Tuesday, 5 December 2017

How to boost your brain power

Book Review

These days a working knowledge of nutrition has become part of a parent's job description. I'm forever persuading my kids to eat pro-biotic yoghurt, oily fish and crispy kale, with varying degrees of success. If you want to be healthy... I tell them nine times a day. But imagine if you could eat your way to feeling happier, less stressed and more motivated?

4 weeks to optimise your mood, memory and brain health
The Brain Boost Diet Plan by Christine Bailey is the latest lifestyle-come-recipe book to promise us good health by cutting out gluten and refined sugar. The book is based on the premise that with the right diet, it takes four weeks to optimise your mood, memory and brain health. 

But before you roll your eyes and mutter - not another one - this book is worth a peek. Grounded in nutritional science, it contains a four-step programme to cleanse and revitalise your brain, with lots of tasty recipes that are relatively easy to prepare. It is also well-laid out with plenty of charts, infographics and glossy photographs.

Thursday, 23 November 2017

Top tips for working from home

I blame Facebook. For all those wasted hours. Every morning, I settle down in front of my computer, flex my fingers above the keyboard and mentally gear up for a day of writing. But first there is the ritual - that niggling urge to kill a bit of time. Of course, I kid myself that I am just warming up the cogs in my brain before knuckling down. This means checking my blog stats, my book sales, the news headlines and then allowing myself a little peep at Facebook... 

Candle, tea and treat to help me work happily from home
Working wonders: a special candle
and a healthy treat from Eat Real Food
Half an hour later, I'm abreast of who's flown off to Copenhagen for a business trip, which child scored a gymnastics medal at the weekend and who consumed a giant mussel on holiday but my word documents remain unopened.

Tuesday, 14 November 2017

A quick guide to happiness (sort of)

Whenever I succumb to a bit of navel-gazing, the subject is always the same. How to be happy. You'd have thought I'd got it sussed by now, but there is a wildcard element in all of this that makes 'being content' a slippery fish to pin down. Only now, with the experience of middle age, am I beginning to understand what makes my chemistry hum.

Time is elastic: re-schedule the chores!
My own compass of wellbeing swings between different points - family life in the north, perhaps, and working achievements in the south. I have long given up on my BIG career, preferring these days to plug the gap with novel-writing, blogging and freelance work. In effect, I have traded ambition for freedom and being at home with the kids.

Wednesday, 1 November 2017

Six memories from Gran Canaria

It's a downward slope to Christmas but a recent family trip to Gran Canaria has made me feel quite chipper about donning my winter woollies. In the last of our summer indulgences, we spent a week soaking up the sunshine at Hotel Cordial Mogan Playa, based in the small seaside town of Puerto de Mogan.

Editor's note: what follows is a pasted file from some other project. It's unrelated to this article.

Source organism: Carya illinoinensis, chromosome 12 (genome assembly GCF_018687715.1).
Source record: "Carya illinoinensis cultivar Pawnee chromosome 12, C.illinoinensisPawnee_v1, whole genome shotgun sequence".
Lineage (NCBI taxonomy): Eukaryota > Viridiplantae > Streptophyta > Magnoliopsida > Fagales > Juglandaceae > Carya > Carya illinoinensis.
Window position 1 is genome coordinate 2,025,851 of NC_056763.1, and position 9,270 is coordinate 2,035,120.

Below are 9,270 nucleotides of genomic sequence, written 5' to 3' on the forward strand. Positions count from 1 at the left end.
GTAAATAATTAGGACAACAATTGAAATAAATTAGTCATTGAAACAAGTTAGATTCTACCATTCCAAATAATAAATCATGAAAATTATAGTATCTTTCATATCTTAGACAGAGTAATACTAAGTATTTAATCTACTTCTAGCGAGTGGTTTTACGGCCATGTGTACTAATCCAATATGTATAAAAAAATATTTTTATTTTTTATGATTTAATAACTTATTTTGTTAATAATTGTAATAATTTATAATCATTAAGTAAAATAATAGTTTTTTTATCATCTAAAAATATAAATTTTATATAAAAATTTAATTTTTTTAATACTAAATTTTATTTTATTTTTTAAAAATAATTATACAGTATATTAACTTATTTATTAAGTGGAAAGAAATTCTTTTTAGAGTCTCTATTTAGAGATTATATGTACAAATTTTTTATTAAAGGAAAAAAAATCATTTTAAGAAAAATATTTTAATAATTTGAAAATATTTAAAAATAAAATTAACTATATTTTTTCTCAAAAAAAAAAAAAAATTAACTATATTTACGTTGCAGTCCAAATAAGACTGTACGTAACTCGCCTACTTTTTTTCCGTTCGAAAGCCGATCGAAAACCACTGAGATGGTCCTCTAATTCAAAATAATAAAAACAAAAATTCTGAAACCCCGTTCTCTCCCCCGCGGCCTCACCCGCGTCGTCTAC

Hotel Cordial Mogan Playa, Gran Canaria
Winter sun: Hotel Cordial Mogan Playa
My parents discovered this attractive and well-run hotel almost a decade ago and this was our third visit as a family. Safe to say, we've got our routine down to a fine art! Mostly, we set up camp by the main pool, reading books and/or people-watching. Occasionally, we attempted to burn off two courses of breakfast in the morning yoga/Pilates class. Once, my husband even hired a bike to explore the hilly terrain. (I was with him all the way... via the 'Find Friends' app on my phone.) 

Wednesday, 11 October 2017

Twelve new things I learnt last week

Notes from the Henley Literary Festival 2017

Blogger's son and children's author Katherine Rundell, writer of The Explorer
My son meets children's author Katherine Rundell,
who researched her latest novel The Explorer
on an expedition to the Amazon rainforest
What a journey! I've travelled from the Ottoman Empire to the Tudor Court, across Russia, dipped a toe into Georgian and Victorian England, scurried through a few war zones and glimpsed behind the scenes of a coalition government. 

It has been exhilarating, mind-blowing, delightfully informative and, at times, a little exhausting. My conduit for this dizzying tour of culture was the Henley Literary Festival, a book fest that pops up every autumn like a mushroom in my back yard.

Thursday, 5 October 2017

Can Clegg save us from Brexit?

Notes from the Henley Literary Festival 2017

I've always been slightly intrigued by Nick Clegg. A silver-tongued, liberal politician with a touch of eurotrash glamour (Dutch mum, Spanish wife and a half-Russian dad). Yesterday at the Henley Literary Festival, my passing interest in this former deputy prime minister tipped over into something stronger - admiration? School-girl crush?